Many of us can relate to the experience of learning to dance. Curiosity, no matter how sincere, doesn’t ease the confusion that strikes when the music starts to play and you realize you don’t know which foot you’re supposed to start on.
Many of us have probably also had the experience of pushing through this phase – maybe in dance or some other realm – and enjoying the rewards of basic competence, proficiency and even mastery.
Some people who master a particular style of dance choose to go back and start from the beginning as teachers, helping new students get their feet under them. They find teaching beginners especially rewarding. Other teachers, however, would prefer to keep their distance from the stumbling and repetition inherent in learning a new skill and prefer to coach advanced students on highly technical moves and the finer points of performance.
David Vinson, a swing dance instructor who runs the Eight Count Magic dance studio and teaches a beginner Lindy Hop class at the Denver Turnverein, compares learning how to dance to learning how to walk in terms of how elemental and foreign it can seem at first.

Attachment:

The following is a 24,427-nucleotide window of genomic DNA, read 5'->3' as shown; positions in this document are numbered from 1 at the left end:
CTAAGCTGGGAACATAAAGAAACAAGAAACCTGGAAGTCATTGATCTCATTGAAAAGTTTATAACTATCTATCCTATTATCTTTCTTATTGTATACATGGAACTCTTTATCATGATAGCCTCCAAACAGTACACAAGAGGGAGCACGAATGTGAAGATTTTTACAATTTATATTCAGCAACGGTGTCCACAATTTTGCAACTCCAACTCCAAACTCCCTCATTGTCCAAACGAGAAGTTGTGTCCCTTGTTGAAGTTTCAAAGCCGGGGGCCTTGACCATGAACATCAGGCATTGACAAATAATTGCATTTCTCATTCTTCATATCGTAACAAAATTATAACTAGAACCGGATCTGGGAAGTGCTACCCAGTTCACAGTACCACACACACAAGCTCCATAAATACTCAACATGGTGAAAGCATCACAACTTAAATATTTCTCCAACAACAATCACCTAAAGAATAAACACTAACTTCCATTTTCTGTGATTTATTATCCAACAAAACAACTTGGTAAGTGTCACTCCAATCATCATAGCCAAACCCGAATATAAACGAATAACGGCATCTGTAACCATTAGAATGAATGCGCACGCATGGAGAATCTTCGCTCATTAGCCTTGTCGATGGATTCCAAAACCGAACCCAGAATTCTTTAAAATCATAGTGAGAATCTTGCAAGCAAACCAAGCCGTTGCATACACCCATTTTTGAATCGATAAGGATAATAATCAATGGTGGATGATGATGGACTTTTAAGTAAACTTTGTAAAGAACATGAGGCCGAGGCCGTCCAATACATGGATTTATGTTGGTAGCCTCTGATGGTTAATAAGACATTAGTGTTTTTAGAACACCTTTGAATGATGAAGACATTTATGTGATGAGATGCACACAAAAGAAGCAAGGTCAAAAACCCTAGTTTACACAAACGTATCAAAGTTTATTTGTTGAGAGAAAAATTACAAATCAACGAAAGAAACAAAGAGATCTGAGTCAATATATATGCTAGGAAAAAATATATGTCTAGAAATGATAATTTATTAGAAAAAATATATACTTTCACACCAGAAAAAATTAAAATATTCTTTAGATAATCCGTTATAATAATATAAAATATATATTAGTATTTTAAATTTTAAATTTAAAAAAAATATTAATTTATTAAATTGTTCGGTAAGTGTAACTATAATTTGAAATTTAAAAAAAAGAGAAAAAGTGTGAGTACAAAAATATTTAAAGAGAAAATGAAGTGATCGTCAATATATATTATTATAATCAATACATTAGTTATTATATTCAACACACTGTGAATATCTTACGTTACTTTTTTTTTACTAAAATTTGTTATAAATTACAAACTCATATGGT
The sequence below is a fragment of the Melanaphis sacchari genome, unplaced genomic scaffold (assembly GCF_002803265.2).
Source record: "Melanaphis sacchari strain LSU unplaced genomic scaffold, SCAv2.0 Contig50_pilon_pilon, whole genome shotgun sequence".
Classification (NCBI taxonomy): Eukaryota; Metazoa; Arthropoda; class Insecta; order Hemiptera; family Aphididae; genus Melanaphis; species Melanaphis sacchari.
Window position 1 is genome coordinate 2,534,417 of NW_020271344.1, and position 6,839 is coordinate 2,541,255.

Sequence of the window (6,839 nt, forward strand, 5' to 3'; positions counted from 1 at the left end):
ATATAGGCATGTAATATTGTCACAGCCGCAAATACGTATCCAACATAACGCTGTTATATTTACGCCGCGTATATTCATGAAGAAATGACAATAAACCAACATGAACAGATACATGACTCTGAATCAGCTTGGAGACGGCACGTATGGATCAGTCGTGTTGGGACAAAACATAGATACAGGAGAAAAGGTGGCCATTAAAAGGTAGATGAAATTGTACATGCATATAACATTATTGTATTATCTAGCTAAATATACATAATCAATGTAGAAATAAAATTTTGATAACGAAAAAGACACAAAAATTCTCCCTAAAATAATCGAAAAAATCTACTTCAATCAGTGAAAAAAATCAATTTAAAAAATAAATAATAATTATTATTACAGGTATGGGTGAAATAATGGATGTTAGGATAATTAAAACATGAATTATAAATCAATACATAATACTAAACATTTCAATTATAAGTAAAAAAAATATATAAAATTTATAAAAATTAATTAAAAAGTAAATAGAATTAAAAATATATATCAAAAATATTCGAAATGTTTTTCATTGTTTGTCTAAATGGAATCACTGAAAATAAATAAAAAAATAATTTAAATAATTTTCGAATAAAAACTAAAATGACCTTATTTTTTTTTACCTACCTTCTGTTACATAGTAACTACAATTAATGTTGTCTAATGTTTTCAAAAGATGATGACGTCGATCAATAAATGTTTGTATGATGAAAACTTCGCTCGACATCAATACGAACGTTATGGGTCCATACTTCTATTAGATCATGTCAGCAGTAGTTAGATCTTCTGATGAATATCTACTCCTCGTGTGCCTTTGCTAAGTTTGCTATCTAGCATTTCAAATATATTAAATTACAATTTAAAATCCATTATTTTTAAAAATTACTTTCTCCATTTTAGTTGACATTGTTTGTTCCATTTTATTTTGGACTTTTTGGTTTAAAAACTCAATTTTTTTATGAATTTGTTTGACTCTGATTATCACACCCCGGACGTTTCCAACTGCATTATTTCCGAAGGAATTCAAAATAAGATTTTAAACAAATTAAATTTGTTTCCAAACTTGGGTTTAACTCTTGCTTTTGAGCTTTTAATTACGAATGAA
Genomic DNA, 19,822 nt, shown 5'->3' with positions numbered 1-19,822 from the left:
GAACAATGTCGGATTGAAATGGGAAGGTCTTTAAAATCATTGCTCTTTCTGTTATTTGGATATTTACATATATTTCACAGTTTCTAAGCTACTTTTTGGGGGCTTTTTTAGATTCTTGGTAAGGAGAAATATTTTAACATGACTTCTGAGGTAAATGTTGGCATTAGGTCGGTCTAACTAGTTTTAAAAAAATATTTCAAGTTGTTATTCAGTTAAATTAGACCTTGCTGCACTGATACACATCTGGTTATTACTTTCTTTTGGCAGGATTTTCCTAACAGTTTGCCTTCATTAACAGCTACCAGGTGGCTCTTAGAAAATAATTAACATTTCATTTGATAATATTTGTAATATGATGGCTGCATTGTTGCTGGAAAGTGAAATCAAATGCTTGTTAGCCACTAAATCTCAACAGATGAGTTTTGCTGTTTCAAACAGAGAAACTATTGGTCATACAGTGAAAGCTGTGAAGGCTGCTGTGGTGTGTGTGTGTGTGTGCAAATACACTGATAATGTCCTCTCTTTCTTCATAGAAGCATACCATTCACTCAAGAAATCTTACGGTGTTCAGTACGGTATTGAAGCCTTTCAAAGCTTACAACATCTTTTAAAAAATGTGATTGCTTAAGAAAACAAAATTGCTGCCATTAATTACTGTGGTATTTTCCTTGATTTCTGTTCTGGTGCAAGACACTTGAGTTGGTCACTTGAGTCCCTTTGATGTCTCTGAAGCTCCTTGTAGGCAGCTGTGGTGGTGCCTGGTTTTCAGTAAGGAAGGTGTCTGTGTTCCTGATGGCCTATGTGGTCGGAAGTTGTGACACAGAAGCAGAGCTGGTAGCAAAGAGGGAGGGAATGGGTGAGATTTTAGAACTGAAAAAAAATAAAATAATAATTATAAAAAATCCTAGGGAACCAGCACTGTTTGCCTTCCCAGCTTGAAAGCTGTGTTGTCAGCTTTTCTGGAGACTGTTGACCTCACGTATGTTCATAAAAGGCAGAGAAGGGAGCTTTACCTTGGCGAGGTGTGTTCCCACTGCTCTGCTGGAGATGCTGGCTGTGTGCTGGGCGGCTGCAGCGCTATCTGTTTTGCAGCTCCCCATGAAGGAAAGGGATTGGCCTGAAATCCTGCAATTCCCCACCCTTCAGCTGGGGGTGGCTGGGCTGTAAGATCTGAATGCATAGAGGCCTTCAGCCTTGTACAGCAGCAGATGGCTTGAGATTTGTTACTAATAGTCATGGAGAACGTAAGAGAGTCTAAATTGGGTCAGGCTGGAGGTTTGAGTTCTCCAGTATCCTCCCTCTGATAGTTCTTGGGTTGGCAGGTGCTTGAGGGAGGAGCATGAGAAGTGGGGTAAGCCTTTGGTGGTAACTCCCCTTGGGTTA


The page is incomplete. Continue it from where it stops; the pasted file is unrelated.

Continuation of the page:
Vinson loves the thrill of witnessing the “aha” moment when a new student starts to get it.
Jennifer Booth, a competitive ballroom dancer who has taught for years at Booth’s Dance Denver, brings a different perspective. Booth emphasizes the rewards of getting past the basics and working with professional dancers to perfect the details that will catch the judges’ eyes.
Earlier this month, Vinson and Booth sat down with CPR arts editor Chloe Veltman to discuss the experience of teaching beginners to dance – the upsides, the downsides and everything in between.
You can hear their full discussion on Friday's arts show on the radio at 10:30 a.m. and 7:30 p.m. or listen online.
This segment is part of the CPR Arts Bureau's ongoing discussion series, "Yes, but is it art?"
The series brings together people with different relationships to art – not just experts, but also those who simply love going to museums or magic shows, those who devote countless hours to making collages or singing carols, and those who would rather wait in line at the DMV than attend a dance performance.
Each segment will use a particular Colorado cultural phenomenon to get at some of the deeper questions underlying our engagement with art. What is art, what is it for and what role does it play in our lives? Our goal is not to find a single answer to any of these questions, but to revel in the disagreement.
Becca Schonberg is a lawyer, translator, and independent producer living in Denver, Colorado.